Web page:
I'm not a fan of McLaughlin's use, on To The One, of guitar synthesizer.  This gizmo makes his sound generic and cold.  That he uses the devise on a couple of ballads just makes it worse, as these are tunes where the flesh-on-string sound could have been that much better.

But mostly I like To The One.  I like it better than anything Johnny M has done in decades.  It comes darn close to making me feel 16 again—130 pounds, full head of hair, living in New Jersey and still with a small crush on Barbara Feldon from Get Smart.  The power of music, huh?

Thursday, September 16, 2010

Generosity: An Enhancement (a novel by Richard Powers)

My appetite for music and my appetite for books used to be almost equal, but sometimes a book comes along that turns reading into a chore.  I feel as though I've been reading Generosity: An Enhancement by Richard Powers for a year.  (Seriously, I may have been—it is now out in paperback, but I've been reading a hardcover review copy.)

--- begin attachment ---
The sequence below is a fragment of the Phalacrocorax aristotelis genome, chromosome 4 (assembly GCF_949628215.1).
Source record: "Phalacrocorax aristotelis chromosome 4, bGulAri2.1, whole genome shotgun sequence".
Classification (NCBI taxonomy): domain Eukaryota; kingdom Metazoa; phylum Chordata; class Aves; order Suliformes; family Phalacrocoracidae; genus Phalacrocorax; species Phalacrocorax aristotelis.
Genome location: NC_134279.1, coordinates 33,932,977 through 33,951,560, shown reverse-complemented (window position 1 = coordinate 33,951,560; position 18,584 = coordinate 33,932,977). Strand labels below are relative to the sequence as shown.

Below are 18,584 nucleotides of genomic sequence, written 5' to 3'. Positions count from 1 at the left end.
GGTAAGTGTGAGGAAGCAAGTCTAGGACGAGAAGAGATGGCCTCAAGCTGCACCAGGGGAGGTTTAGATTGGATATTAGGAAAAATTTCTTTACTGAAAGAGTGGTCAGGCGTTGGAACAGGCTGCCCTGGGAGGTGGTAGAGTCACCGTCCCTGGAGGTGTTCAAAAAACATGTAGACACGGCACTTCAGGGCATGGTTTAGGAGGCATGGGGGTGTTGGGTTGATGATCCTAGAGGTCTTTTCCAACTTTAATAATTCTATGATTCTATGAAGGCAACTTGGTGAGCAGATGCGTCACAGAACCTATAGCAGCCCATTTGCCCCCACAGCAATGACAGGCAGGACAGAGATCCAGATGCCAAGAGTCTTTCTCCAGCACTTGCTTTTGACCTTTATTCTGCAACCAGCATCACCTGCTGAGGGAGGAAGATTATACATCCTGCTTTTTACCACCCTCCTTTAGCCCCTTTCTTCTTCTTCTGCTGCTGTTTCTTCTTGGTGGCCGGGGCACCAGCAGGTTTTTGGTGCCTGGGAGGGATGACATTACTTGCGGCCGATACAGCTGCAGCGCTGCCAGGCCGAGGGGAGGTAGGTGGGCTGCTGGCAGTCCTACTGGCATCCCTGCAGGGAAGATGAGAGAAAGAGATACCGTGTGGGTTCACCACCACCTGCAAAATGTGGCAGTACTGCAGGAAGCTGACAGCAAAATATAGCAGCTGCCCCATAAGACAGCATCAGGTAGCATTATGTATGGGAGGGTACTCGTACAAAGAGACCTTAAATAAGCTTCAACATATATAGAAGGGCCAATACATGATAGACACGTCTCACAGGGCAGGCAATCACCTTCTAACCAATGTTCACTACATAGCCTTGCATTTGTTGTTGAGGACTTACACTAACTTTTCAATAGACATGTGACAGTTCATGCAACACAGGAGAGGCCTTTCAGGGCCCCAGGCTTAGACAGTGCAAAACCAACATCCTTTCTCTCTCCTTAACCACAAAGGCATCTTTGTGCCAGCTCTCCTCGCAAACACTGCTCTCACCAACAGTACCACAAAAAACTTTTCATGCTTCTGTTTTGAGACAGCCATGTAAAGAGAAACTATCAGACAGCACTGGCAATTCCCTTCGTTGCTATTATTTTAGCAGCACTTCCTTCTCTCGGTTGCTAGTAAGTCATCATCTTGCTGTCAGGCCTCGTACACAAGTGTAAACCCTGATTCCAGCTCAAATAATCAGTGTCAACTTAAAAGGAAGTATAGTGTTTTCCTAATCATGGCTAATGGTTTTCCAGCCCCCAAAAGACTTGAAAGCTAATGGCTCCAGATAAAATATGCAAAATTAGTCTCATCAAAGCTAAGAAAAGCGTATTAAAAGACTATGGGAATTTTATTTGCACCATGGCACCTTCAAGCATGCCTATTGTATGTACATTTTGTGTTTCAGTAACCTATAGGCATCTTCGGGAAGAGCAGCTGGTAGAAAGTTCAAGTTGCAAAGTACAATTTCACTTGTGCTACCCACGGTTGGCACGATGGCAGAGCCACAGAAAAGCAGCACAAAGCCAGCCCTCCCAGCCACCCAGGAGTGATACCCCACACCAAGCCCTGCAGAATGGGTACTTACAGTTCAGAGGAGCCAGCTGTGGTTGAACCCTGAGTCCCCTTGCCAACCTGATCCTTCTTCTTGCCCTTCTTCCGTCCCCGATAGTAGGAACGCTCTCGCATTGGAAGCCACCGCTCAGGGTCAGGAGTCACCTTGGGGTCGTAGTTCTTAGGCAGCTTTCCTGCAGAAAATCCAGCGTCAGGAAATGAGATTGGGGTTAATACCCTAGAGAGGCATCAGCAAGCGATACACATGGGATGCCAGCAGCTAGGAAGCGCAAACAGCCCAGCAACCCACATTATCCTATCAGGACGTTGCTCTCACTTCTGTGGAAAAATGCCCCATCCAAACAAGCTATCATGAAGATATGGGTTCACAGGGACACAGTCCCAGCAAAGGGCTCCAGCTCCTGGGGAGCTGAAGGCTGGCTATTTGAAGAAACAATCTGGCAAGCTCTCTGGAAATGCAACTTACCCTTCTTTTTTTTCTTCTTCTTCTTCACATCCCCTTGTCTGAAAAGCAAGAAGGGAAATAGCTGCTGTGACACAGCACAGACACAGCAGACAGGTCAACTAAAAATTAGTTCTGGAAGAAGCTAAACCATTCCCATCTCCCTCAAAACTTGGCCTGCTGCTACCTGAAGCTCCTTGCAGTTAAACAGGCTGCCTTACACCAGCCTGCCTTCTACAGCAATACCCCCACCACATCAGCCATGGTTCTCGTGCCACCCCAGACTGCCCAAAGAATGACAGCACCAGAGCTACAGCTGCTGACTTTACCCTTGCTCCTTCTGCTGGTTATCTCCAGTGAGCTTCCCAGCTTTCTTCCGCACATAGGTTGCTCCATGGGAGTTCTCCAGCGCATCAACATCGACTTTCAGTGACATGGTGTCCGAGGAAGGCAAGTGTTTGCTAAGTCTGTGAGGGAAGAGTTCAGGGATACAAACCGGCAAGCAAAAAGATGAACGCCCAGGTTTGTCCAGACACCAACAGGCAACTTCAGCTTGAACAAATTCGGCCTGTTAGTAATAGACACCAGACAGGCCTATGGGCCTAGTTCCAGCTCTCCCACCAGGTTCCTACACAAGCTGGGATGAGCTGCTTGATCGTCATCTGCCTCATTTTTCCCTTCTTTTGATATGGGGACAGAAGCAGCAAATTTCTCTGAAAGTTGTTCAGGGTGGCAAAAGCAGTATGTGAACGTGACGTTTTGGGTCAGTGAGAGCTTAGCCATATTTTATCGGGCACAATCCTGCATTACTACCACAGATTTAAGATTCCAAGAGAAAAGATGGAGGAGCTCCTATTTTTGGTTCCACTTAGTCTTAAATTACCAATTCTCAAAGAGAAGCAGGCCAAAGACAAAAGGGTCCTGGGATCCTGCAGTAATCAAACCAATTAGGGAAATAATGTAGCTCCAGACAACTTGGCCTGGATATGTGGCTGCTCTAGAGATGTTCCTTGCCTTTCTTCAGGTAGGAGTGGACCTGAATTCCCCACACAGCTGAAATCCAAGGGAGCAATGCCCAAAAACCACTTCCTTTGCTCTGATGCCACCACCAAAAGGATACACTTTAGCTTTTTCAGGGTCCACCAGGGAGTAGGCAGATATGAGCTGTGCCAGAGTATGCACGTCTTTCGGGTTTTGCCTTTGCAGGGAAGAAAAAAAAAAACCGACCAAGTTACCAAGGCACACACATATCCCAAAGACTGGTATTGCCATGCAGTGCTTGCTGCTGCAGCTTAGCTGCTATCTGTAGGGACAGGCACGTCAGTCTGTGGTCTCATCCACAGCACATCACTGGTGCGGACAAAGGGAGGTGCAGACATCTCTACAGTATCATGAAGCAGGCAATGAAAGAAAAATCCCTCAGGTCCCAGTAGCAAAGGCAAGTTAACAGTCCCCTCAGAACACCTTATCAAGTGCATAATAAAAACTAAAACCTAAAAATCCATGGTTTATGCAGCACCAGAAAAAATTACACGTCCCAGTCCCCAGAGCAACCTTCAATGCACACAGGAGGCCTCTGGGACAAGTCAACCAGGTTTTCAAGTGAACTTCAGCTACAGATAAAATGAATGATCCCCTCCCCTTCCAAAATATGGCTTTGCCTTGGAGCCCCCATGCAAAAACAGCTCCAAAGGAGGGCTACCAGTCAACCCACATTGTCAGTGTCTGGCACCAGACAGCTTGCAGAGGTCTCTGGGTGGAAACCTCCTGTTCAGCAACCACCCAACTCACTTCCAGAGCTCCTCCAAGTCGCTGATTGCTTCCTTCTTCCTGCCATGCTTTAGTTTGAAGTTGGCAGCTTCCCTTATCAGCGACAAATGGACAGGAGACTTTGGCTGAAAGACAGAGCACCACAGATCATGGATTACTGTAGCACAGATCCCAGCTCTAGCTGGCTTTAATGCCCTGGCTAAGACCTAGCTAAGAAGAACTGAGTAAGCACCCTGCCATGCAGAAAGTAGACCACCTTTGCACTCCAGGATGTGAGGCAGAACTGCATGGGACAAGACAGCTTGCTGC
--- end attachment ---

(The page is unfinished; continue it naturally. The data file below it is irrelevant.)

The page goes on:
Powers is a great novelist, or at least he has been for me.  Let me recommend Operation Wandering Soul as a strange, brilliant, dreamlike novel about love and children and disease and language itself.

But Generosity is a book about how advances in genetics—specifically our understanding of the genetics of happiness—may be changing our world.  The characters in the book are mere agents for these meditations on science.  My full review is HERE.

Now back to reading less brilliant books that are better, more pulsating, more alive with regularish, dopey folks like us.

Saturday, September 4, 2010

LAYMAN ON SOUNDCHECK, 9/7/10: A Miles Davis Debate with Ashley Kahn